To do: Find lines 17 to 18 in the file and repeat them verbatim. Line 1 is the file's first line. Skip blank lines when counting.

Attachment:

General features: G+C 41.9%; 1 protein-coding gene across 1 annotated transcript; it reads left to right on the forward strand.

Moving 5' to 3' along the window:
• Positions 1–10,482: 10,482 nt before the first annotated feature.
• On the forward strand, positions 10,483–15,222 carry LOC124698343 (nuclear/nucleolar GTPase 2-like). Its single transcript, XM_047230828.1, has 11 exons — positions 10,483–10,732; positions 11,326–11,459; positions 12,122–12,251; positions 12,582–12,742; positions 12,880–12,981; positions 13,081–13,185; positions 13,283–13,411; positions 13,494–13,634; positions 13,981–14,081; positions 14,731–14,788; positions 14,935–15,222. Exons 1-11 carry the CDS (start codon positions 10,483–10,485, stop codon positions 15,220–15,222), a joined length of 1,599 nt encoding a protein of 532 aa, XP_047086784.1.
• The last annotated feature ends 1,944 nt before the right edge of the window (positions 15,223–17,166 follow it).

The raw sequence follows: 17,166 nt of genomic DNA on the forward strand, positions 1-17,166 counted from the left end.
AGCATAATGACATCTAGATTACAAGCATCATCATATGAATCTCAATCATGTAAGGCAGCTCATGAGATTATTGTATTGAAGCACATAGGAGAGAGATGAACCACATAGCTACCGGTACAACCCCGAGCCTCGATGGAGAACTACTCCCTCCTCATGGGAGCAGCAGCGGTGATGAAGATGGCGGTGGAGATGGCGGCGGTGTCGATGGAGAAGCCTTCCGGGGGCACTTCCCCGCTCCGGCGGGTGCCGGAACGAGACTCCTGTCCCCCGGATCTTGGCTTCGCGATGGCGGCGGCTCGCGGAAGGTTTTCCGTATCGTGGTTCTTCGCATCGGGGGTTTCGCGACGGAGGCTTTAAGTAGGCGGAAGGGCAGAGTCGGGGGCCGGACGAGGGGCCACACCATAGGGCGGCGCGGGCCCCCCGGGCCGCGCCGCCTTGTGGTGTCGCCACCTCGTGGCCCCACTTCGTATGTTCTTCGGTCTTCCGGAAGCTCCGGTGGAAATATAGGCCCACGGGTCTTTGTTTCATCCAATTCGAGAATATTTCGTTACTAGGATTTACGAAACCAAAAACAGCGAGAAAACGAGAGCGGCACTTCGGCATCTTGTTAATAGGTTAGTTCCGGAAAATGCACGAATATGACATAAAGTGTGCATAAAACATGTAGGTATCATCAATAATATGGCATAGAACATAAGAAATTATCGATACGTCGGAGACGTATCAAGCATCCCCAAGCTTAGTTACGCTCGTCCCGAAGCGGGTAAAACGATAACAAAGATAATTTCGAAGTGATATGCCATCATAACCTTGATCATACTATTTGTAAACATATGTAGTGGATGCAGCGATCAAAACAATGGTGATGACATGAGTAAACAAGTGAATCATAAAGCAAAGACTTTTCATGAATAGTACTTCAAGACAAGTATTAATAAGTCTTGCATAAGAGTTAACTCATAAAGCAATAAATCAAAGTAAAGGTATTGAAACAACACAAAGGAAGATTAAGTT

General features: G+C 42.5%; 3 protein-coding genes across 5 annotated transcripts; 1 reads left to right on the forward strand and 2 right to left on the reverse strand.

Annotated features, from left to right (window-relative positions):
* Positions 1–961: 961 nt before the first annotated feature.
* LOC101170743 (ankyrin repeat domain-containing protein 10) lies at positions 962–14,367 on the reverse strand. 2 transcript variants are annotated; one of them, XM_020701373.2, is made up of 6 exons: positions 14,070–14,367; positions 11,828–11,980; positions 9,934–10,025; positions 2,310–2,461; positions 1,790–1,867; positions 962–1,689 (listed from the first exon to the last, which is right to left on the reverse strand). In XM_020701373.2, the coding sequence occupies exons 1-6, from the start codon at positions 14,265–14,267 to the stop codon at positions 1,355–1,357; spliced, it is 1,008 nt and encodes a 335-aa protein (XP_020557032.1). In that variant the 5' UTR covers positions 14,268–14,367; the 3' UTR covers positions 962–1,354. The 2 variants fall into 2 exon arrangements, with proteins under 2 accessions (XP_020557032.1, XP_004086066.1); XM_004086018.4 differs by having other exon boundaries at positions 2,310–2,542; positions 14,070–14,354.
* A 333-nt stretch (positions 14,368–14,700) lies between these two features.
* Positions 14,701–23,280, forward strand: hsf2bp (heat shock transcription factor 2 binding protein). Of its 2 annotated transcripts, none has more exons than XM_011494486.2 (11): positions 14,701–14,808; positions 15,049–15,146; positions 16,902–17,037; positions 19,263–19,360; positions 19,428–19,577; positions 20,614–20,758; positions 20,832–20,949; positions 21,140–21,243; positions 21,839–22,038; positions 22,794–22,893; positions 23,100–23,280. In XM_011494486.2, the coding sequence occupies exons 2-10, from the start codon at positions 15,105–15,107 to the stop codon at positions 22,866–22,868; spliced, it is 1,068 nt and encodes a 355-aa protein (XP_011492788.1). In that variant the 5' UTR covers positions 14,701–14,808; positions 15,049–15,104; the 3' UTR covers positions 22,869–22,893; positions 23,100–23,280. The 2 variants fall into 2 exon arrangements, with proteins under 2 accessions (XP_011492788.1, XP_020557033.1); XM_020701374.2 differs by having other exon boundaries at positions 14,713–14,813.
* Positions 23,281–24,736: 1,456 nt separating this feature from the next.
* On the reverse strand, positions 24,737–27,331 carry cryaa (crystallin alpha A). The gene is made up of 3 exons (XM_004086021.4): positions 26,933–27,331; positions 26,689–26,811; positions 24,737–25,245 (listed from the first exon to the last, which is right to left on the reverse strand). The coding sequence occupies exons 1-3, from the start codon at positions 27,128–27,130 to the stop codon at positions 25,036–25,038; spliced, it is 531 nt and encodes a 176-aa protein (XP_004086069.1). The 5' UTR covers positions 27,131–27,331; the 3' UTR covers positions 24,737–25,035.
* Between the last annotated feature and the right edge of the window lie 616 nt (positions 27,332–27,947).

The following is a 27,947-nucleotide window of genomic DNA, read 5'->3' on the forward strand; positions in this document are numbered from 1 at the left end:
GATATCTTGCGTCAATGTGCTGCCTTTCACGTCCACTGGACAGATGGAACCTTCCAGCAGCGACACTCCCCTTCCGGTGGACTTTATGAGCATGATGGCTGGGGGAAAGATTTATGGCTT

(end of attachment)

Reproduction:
The following is a 27,947-nucleotide window of genomic DNA, read 5'->3' on the forward strand; positions in this document are numbered from 1 at the left end:
GATATCTTGCGTCAATGTGCTGCCTTTCACGTCCACTGGACAGATGGAACCTTCCAGCAGCGACACTCCCCTTCCGGTGGACTTTATGAGCATGATGGCTGGGGGAAAGATTTATGGCTT